The United States is a diverse melting pot of cultures, religions, and ethnicities, since for much of the country's history it has drawn people from across the globe to what is known as the "land of opportunity." Unfortunately, much internal conflict also exists. Discrimination against people based on gender, religion, race, and sexual orientation can be felt in areas throughout the country, and in far too many cases violence is the result. And in light of today's political landscape, the country has become even more divided by its differences. While our current programming is in Los Angeles, over the years Play for Peace has worked extensively in Chicago, Denver, Baltimore and various other towns and cities.
The Heart of Los Angeles Club was started by 9th and 10th graders in Heart of Los Angeles (HOLA), an organization that gives underserved kids an equal chance to succeed through a comprehensive array of after school academic, arts, athletics and wellness programs. The group works in central L.A., an area which has a particularly high concentration of new immigrants and first generation Americans struggling to make their way, which can sometimes make for a volatile environment, vulnerable to poverty and crime.
Play for Peace is the centerpiece of the leadership programming at HOLA. High school age youth facilitators lead monthly cooperative play sessions with younger students, and over 300 elementary and middle school age participants benefit from these activities.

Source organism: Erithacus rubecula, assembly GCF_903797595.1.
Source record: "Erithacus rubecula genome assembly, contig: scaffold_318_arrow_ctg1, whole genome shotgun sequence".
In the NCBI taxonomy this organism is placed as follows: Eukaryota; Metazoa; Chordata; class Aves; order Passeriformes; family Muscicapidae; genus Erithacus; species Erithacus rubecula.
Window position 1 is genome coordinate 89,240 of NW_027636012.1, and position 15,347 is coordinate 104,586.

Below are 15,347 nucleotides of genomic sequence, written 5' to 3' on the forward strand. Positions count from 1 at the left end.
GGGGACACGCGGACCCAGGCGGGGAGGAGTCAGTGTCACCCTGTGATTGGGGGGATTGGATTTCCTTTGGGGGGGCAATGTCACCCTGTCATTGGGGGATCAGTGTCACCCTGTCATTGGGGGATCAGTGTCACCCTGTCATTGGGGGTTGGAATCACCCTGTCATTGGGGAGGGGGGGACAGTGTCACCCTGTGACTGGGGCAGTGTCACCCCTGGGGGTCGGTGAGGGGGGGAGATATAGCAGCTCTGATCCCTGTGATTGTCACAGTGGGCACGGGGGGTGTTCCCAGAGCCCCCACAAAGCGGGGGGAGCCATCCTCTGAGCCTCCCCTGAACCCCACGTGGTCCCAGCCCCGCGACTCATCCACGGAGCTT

"There has been a big impact on both the students who are receiving and those who are giving the Practice Peace sessions. Both students have increased their cooperative skills and also improved harmony in the group."
Senior Program Director,
Heart of Los Angeles Club
Heart of Los Angeles Club (HOLA)
Los Angeles, California
Last year, Play for Peace worked with Texas A&M's Conflict and Development Foundation to bring laughter and joy to children in Guatemala. It was a truly inspiring experience for both the children and those leading the session.
Watch as the youth of Heart of Los Angeles (HOLA) tell us how xenophobia and racism impacts them and how they're standing up to end it.
The HOLA Play for Peace club took World Interfaith Harmony Week as an opportunity to build upon this theme and develop a greater understanding and appreciation of their differences.